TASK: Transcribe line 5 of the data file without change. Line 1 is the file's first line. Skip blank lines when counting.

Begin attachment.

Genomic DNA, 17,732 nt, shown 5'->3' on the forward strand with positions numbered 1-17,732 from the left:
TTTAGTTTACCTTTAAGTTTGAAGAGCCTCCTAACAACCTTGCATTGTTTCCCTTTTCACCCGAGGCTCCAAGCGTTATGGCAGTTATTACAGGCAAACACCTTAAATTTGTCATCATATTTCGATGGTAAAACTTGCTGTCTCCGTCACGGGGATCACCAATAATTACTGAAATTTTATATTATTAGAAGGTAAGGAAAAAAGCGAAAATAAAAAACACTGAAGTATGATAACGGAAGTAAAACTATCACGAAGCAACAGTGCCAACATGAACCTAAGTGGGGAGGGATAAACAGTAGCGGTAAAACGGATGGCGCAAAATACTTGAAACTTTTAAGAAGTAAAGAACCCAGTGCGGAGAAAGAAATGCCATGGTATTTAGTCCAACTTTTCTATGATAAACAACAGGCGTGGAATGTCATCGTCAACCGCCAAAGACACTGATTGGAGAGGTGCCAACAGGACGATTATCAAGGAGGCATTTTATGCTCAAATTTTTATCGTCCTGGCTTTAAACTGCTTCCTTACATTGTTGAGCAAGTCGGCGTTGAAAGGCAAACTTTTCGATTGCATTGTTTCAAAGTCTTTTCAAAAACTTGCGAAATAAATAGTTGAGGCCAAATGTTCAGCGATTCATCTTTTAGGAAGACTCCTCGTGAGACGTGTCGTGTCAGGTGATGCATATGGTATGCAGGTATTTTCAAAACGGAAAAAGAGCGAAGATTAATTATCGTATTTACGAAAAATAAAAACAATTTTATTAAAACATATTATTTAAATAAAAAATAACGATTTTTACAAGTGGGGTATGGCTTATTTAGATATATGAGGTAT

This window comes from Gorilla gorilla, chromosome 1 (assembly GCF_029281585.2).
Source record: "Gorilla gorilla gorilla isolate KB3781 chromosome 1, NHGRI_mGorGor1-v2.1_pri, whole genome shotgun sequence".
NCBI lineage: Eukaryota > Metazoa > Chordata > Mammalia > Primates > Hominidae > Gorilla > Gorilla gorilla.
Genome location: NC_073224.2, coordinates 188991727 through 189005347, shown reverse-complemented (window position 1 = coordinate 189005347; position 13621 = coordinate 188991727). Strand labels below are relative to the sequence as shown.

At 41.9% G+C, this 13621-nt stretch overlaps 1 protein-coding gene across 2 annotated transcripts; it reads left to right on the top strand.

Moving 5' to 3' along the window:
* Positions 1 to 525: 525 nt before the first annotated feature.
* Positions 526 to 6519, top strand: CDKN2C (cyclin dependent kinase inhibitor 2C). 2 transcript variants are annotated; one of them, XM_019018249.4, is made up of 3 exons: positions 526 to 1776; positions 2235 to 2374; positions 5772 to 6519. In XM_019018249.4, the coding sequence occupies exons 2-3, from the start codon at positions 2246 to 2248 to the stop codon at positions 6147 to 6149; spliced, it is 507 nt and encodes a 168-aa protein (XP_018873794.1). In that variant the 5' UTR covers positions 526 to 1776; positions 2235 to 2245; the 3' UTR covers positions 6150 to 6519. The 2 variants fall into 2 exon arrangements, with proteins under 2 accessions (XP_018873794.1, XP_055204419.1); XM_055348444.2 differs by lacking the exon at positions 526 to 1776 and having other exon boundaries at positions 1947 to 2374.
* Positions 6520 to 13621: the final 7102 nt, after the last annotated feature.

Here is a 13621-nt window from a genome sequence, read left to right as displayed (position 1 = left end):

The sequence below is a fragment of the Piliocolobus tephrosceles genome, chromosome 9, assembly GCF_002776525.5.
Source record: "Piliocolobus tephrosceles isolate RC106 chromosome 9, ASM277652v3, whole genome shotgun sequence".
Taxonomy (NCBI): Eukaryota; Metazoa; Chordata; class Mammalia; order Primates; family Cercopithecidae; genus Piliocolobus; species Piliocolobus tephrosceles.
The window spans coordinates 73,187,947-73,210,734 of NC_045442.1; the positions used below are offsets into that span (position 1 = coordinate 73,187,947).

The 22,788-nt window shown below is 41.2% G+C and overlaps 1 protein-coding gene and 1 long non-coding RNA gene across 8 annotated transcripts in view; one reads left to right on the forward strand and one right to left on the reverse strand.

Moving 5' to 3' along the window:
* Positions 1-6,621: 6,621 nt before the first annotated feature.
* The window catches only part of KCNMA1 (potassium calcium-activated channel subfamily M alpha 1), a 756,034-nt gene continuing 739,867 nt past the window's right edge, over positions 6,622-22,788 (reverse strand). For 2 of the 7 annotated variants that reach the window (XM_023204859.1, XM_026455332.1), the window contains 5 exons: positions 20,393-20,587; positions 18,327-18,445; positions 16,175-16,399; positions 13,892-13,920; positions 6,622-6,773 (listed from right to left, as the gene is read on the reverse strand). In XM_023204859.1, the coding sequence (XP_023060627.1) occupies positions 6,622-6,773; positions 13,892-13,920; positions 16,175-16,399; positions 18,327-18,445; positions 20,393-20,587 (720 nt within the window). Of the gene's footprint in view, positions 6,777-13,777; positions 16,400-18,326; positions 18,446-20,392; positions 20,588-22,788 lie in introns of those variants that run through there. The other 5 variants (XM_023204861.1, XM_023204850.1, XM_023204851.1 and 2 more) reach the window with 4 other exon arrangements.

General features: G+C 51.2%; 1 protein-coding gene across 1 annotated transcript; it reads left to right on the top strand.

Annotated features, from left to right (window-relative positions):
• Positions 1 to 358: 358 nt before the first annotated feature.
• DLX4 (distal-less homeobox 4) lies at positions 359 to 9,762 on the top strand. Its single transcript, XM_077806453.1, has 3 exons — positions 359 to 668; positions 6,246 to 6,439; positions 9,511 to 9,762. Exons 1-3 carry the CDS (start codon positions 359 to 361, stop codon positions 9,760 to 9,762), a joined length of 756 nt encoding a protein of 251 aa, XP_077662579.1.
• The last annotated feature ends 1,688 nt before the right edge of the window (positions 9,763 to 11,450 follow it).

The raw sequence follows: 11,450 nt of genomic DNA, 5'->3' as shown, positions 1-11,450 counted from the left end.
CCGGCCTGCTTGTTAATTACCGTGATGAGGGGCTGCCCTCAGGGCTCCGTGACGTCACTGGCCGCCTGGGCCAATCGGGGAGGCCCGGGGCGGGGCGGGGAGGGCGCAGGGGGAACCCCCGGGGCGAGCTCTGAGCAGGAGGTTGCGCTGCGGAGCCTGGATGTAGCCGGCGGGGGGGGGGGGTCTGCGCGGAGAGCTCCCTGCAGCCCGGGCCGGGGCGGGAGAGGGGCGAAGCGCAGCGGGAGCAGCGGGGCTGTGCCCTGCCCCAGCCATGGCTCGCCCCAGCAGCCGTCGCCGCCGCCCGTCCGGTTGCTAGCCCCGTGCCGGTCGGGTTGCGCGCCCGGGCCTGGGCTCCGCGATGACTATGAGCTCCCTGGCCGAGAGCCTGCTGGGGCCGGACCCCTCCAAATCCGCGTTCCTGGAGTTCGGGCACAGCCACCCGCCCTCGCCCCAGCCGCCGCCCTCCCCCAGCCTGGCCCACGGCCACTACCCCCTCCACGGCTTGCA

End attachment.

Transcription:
NCBI lineage: Eukaryota > Metazoa > Chordata > Mammalia > Primates > Hominidae > Gorilla > Gorilla gorilla.